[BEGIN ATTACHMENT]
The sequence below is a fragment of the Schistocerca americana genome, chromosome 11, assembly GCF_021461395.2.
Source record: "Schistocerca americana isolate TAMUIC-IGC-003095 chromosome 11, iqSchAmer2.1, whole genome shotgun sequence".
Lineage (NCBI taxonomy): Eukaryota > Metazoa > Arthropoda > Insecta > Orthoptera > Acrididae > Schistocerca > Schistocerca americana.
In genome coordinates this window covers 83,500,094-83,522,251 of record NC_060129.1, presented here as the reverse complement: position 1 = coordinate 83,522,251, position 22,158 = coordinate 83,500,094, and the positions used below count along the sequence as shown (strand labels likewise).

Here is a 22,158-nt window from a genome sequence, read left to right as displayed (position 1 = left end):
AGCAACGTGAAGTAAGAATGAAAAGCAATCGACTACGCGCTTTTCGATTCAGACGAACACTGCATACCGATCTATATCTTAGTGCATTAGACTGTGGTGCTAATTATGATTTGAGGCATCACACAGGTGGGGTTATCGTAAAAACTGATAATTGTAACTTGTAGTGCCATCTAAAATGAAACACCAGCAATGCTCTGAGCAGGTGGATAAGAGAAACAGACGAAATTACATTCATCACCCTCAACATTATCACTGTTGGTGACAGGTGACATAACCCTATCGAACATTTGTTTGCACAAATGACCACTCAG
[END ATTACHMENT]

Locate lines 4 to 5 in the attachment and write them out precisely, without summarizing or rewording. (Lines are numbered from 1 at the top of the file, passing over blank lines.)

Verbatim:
In genome coordinates this window covers 83,500,094-83,522,251 of record NC_060129.1, presented here as the reverse complement: position 1 = coordinate 83,522,251, position 22,158 = coordinate 83,500,094, and the positions used below count along the sequence as shown (strand labels likewise).

Here is a 22,158-nt window from a genome sequence, read left to right as displayed (position 1 = left end):